More pressure at Napoli than Chelsea, insists under-fire Sarri

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Increasing scrutiny at Chelsea does not concern Maurizio Sarri because he believes his time at Napoli left him more under the microscope.

Maurizio Sarri has no qualms over the mounting speculation over his Chelsea position, insisting the pressure on him was even higher during an acclaimed spell at Napoli.

The Blues went down to their joint-heaviest defeat of the Premier League era on Wednesday, slumping to a 4-0 loss at Bournemouth.

A section of travelling supporters at the Vitality Stadium sung, "You don't know what you're doing" when new recruit Gonzalo Higuain was substituted midway through the second-half collapse, while another fan confronted Sarri upon his exit from the stadium after a lengthy dressing-room debrief.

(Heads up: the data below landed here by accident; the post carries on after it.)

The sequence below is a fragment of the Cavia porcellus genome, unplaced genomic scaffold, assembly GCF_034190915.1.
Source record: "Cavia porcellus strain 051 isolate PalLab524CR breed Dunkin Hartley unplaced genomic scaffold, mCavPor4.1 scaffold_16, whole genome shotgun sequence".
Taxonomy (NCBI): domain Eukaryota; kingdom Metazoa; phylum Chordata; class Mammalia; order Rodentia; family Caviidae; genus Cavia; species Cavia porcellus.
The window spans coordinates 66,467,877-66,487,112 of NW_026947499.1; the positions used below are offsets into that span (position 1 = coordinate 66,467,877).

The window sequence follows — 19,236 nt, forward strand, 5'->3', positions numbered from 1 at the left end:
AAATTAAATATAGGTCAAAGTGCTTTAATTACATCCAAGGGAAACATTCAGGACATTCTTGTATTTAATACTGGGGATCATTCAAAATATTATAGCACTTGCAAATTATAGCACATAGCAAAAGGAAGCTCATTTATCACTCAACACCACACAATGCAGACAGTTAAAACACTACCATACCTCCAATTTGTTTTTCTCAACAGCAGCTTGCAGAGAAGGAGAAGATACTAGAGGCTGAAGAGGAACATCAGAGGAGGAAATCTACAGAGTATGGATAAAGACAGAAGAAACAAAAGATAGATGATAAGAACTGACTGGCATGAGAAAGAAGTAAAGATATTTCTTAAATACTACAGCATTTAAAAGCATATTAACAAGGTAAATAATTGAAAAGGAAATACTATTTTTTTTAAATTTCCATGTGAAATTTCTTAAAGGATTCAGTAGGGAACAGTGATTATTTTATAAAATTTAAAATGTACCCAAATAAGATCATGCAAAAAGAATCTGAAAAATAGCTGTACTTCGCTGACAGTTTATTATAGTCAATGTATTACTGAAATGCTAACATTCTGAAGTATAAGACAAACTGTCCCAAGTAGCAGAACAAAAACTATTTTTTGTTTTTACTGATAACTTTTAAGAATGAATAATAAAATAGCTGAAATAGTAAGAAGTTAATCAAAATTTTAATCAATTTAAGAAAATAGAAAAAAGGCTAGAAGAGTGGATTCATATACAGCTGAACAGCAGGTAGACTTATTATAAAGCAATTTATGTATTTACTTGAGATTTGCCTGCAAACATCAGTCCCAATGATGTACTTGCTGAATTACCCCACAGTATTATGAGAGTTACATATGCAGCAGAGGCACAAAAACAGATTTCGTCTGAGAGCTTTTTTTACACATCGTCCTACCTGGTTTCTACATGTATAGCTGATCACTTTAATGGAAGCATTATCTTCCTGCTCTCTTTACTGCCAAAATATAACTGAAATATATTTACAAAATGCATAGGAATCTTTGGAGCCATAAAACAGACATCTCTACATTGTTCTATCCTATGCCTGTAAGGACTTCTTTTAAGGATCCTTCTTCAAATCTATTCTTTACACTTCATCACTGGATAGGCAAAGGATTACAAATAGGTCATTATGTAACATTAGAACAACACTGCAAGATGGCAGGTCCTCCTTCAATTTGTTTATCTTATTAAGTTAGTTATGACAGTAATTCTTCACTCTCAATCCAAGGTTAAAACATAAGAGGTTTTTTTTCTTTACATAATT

Speaking ahead of Huddersfield Town's trip to Stamford Bridge on Saturday, the 60-year-old offered a calm and staunch defence of his methods, labelling himself a "dreamer" who would stick to the style of football he honed to widespread admiration while in Naples.

That three-year stint did not yield a major trophy, however, and it has been observed the demands for honours at Chelsea place a different strain upon Sarri.

Perhaps predictably, he does not see it that way.

"I arrived from Naples. Napoli is, for the third time in a row, in the Champions League," he said. "So the level here is really very high, but the old level wasn't so low.

"I think there was more pressure because Naples is the only big city in Italy with only one team. So, in Naples, the pressure from the fans is really a big pressure."

Sarri is looking to improve his squad day by day in training but has admitted that a congested fixture schedule is making that goal difficult. 

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"It's very difficult to have training here [in England]. You start to play every three days in August. In five months, we have only one week without a match in the week," said Sarri.

"So it's very difficult to improve single players and the team. We are trying to change something but we have little time.

"Now we are working on the last 30 metres [the attack], but the time is very little."